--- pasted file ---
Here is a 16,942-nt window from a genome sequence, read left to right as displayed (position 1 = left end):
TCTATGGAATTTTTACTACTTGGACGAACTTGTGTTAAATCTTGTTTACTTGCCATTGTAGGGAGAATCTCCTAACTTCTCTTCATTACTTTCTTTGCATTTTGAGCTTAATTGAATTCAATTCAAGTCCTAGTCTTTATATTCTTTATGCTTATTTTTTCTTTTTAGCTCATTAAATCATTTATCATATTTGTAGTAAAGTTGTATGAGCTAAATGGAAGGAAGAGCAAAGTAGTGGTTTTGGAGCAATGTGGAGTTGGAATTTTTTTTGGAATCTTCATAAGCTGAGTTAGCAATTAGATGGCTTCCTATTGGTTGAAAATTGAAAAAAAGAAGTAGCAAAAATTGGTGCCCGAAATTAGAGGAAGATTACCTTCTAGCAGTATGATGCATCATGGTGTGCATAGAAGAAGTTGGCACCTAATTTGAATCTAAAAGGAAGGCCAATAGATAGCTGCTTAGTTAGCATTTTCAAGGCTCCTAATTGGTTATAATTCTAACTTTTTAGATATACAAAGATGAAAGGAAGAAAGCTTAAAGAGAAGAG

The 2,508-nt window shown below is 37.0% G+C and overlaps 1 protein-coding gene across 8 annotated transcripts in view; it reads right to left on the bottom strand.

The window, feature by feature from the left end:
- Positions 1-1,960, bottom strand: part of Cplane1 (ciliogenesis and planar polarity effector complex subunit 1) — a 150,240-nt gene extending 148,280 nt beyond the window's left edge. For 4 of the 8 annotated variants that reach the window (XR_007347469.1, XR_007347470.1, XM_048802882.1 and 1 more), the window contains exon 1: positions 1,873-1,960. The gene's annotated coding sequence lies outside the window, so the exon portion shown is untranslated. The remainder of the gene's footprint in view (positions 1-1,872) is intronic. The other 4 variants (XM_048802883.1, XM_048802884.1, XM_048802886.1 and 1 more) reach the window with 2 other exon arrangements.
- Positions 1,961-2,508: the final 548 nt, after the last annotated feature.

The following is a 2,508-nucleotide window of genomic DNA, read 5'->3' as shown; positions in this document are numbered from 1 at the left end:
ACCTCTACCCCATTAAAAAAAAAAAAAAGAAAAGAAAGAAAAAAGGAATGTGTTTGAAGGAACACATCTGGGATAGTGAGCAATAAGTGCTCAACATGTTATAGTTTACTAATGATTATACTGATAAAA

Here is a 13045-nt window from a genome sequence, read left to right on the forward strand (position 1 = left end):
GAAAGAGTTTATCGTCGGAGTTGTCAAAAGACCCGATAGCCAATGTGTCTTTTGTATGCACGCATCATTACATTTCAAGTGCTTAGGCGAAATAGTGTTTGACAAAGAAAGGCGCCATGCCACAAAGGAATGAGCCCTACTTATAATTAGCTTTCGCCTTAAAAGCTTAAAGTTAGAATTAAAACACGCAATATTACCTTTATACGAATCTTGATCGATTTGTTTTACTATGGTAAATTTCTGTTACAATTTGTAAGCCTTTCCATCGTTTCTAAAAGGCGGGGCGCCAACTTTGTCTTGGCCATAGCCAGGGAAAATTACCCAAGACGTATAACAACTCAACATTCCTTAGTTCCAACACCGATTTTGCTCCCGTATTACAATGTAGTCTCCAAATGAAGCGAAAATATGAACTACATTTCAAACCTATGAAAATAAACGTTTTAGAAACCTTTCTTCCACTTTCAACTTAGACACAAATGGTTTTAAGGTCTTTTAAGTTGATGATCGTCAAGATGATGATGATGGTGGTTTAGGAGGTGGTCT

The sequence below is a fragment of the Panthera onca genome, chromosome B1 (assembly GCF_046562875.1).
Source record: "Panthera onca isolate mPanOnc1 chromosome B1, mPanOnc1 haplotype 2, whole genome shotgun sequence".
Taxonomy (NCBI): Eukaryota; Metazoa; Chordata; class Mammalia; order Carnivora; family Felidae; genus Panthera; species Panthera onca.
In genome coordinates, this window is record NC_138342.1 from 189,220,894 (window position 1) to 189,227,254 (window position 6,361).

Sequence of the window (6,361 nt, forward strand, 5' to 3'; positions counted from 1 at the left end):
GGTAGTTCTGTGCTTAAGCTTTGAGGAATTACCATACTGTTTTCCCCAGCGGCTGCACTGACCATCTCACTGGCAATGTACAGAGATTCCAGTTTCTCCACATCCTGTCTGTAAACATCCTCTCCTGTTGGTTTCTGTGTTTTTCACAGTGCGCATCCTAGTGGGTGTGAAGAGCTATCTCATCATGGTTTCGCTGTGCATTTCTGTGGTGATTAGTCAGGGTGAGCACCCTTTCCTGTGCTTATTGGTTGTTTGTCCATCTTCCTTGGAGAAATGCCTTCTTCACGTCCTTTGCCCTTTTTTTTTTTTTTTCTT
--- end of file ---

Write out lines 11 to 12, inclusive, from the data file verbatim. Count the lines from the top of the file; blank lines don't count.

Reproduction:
The sequence below is a fragment of the Panthera onca genome, chromosome B1 (assembly GCF_046562875.1).
Source record: "Panthera onca isolate mPanOnc1 chromosome B1, mPanOnc1 haplotype 2, whole genome shotgun sequence".